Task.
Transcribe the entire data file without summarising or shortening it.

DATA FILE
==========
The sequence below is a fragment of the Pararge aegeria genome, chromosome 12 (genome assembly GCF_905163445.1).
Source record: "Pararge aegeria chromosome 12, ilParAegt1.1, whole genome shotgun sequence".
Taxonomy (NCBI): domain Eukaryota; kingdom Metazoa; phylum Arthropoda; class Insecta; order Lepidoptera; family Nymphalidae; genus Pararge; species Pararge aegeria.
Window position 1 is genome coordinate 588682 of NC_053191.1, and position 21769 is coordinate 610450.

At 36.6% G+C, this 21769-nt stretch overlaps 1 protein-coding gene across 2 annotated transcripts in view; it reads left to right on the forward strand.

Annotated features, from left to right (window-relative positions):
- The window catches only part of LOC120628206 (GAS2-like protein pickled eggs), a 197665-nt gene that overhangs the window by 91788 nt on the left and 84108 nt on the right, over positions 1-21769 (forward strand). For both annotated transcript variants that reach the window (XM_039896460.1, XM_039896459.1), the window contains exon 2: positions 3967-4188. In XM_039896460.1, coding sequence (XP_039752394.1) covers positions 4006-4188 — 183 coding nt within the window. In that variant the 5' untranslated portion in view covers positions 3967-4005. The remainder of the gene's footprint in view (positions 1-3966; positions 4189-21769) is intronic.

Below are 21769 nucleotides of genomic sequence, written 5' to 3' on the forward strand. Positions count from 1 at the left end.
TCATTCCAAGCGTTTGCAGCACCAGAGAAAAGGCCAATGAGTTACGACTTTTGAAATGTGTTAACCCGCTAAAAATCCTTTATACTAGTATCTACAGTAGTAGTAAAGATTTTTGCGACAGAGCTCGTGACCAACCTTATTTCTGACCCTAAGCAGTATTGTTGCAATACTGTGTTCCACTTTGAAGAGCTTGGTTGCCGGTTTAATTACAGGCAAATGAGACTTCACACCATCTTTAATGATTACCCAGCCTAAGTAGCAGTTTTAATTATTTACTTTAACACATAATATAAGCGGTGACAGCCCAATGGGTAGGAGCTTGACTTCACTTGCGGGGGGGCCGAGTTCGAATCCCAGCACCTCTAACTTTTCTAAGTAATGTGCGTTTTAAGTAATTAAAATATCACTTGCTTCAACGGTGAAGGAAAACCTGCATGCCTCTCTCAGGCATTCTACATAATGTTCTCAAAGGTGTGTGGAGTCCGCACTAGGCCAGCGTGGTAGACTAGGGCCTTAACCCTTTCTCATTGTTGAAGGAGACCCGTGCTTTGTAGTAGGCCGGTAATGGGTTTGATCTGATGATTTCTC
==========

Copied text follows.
The sequence below is a fragment of the Pararge aegeria genome, chromosome 12 (genome assembly GCF_905163445.1).
Source record: "Pararge aegeria chromosome 12, ilParAegt1.1, whole genome shotgun sequence".
Taxonomy (NCBI): domain Eukaryota; kingdom Metazoa; phylum Arthropoda; class Insecta; order Lepidoptera; family Nymphalidae; genus Pararge; species Pararge aegeria.
Window position 1 is genome coordinate 588682 of NC_053191.1, and position 21769 is coordinate 610450.

At 36.6% G+C, this 21769-nt stretch overlaps 1 protein-coding gene across 2 annotated transcripts in view; it reads left to right on the forward strand.

Annotated features, from left to right (window-relative positions):
- The window catches only part of LOC120628206 (GAS2-like protein pickled eggs), a 197665-nt gene that overhangs the window by 91788 nt on the left and 84108 nt on the right, over positions 1-21769 (forward strand). For both annotated transcript variants that reach the window (XM_039896460.1, XM_039896459.1), the window contains exon 2: positions 3967-4188. In XM_039896460.1, coding sequence (XP_039752394.1) covers positions 4006-4188 — 183 coding nt within the window. In that variant the 5' untranslated portion in view covers positions 3967-4005. The remainder of the gene's footprint in view (positions 1-3966; positions 4189-21769) is intronic.

Below are 21769 nucleotides of genomic sequence, written 5' to 3' on the forward strand. Positions count from 1 at the left end.
TCATTCCAAGCGTTTGCAGCACCAGAGAAAAGGCCAATGAGTTACGACTTTTGAAATGTGTTAACCCGCTAAAAATCCTTTATACTAGTATCTACAGTAGTAGTAAAGATTTTTGCGACAGAGCTCGTGACCAACCTTATTTCTGACCCTAAGCAGTATTGTTGCAATACTGTGTTCCACTTTGAAGAGCTTGGTTGCCGGTTTAATTACAGGCAAATGAGACTTCACACCATCTTTAATGATTACCCAGCCTAAGTAGCAGTTTTAATTATTTACTTTAACACATAATATAAGCGGTGACAGCCCAATGGGTAGGAGCTTGACTTCACTTGCGGGGGGGCCGAGTTCGAATCCCAGCACCTCTAACTTTTCTAAGTAATGTGCGTTTTAAGTAATTAAAATATCACTTGCTTCAACGGTGAAGGAAAACCTGCATGCCTCTCTCAGGCATTCTACATAATGTTCTCAAAGGTGTGTGGAGTCCGCACTAGGCCAGCGTGGTAGACTAGGGCCTTAACCCTTTCTCATTGTTGAAGGAGACCCGTGCTTTGTAGTAGGCCGGTAATGGGTTTGATCTGATGATTTCTC